An Dhurandhar portrait of a familiar sight on Bombay streets, the multi-tasking juggler. Note once again the soft city backdrop.
Court card or court sized card was the name given to a size of picture postcard, mainly used in the United Kingdom, which were approximately 4.75 x 3.5 inches and predates the standard size of 5.5 x 3.5 inches (Wikipedia).
One of the earliest postcards of India, Calcutta, published by W. Rossler, a German or Austrian photographer in the city in 1897. Lithograph, Court sized, Printed in Austria. Undivided back.
A very early postcard printed in India and signed by the Ravi Varma Press chief lithographer and also painter, Paul Gerhardt. The title "Bakshis[h] Saheb" refers to the call for alms made by beggars.
This is a hand-painted postcard from around 1905, rather rare in India compared to, say, China where at the time numerous hand-painted postcards were being sent abroad.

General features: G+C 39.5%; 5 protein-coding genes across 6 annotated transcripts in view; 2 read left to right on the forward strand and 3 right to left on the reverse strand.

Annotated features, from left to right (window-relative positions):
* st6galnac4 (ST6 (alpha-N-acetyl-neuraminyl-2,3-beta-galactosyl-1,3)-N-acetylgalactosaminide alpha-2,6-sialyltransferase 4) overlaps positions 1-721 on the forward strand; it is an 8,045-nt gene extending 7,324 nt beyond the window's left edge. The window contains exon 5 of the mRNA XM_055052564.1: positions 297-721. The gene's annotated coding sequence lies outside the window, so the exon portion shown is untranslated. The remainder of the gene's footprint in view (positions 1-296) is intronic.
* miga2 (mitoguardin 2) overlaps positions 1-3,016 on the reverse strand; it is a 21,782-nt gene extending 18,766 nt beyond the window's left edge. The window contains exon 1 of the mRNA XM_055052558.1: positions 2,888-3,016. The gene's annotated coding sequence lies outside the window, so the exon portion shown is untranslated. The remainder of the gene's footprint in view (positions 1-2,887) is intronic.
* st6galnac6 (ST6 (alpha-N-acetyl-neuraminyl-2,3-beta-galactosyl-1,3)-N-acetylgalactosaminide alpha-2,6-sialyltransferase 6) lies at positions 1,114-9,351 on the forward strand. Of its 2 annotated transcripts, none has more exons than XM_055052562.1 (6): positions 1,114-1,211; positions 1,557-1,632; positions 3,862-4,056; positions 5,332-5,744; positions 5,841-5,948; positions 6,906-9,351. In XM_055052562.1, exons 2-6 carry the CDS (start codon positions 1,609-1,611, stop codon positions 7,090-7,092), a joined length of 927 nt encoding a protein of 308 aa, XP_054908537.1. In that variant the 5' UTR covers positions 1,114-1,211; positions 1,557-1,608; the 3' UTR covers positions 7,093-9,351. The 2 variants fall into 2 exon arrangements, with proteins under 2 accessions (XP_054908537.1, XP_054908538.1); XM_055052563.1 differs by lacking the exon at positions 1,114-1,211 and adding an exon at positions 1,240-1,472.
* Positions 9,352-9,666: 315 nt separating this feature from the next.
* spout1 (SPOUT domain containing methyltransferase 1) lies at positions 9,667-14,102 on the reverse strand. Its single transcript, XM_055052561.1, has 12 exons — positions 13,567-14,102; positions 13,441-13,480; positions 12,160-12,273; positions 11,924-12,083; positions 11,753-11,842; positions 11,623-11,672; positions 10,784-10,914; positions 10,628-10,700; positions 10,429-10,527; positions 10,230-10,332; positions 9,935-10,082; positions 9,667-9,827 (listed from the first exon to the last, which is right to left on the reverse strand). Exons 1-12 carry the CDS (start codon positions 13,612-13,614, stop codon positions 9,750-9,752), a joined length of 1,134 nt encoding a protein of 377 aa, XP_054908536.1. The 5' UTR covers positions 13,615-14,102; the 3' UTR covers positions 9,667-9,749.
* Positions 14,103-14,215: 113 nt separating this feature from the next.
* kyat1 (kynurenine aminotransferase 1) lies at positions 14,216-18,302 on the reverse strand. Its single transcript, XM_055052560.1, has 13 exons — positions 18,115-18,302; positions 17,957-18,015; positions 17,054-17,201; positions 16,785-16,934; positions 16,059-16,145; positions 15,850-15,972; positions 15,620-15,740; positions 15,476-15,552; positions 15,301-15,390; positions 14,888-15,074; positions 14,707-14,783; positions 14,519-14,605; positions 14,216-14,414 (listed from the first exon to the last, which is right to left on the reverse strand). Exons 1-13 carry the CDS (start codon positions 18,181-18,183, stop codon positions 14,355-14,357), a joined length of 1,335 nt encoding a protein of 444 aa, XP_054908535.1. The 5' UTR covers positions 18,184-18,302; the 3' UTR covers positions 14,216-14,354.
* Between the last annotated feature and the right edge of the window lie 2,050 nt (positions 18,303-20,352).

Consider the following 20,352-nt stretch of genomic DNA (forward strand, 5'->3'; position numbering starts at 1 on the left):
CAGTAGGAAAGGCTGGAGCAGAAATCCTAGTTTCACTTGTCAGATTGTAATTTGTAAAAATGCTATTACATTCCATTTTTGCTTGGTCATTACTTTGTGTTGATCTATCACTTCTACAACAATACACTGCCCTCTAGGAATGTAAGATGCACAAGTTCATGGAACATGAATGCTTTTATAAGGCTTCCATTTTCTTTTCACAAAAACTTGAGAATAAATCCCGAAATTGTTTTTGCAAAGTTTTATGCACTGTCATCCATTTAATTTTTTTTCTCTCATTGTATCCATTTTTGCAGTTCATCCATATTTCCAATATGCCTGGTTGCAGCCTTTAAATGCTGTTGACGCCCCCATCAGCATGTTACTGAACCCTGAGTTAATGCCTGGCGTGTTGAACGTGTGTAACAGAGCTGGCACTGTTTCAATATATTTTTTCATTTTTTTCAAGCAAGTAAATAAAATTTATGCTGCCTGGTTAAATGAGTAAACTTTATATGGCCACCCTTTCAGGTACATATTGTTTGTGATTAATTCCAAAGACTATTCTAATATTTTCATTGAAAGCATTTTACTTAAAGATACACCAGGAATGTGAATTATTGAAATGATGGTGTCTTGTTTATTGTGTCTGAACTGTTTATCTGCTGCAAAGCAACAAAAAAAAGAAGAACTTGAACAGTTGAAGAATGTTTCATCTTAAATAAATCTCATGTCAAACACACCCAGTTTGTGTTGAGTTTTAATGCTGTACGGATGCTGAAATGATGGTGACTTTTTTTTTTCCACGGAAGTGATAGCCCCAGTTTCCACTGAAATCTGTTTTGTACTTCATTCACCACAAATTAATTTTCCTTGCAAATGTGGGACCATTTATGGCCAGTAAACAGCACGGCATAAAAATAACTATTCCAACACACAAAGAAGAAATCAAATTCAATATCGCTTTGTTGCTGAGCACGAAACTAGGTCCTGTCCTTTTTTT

A interesting very early lithographic card from Bombay by the little-known city artist/publisher W. Cooper, who seems to have specialized in the risque postcard (the same woman seems to be the model for A Trysting Place. Two things are particularly
An early court-sized card made from an albumen photograph with the studio inscribed in the glass negative at the bottom.
Hobson-Jobson defines "AYAH, s. A native lady's-maid or nurse-maid.
A postcard that celebrates the arrival of a new machine at the Kolar gold fields, 160 miles west of Madras (Chennai). The mill was already described as being powered by electricity in 1902. This postcard by Wiele & Klein in Madras shows how the
Some of the most beautiful and rarest early postcards of India are hand-painted, often with penciled titles and the simply printed word "post card" on the back.
This unusual, sepia-ish lithographic postcard is probably by Paul Gerhardt at the Ravi Varma Press even though it is not signed by him with the Press imprint.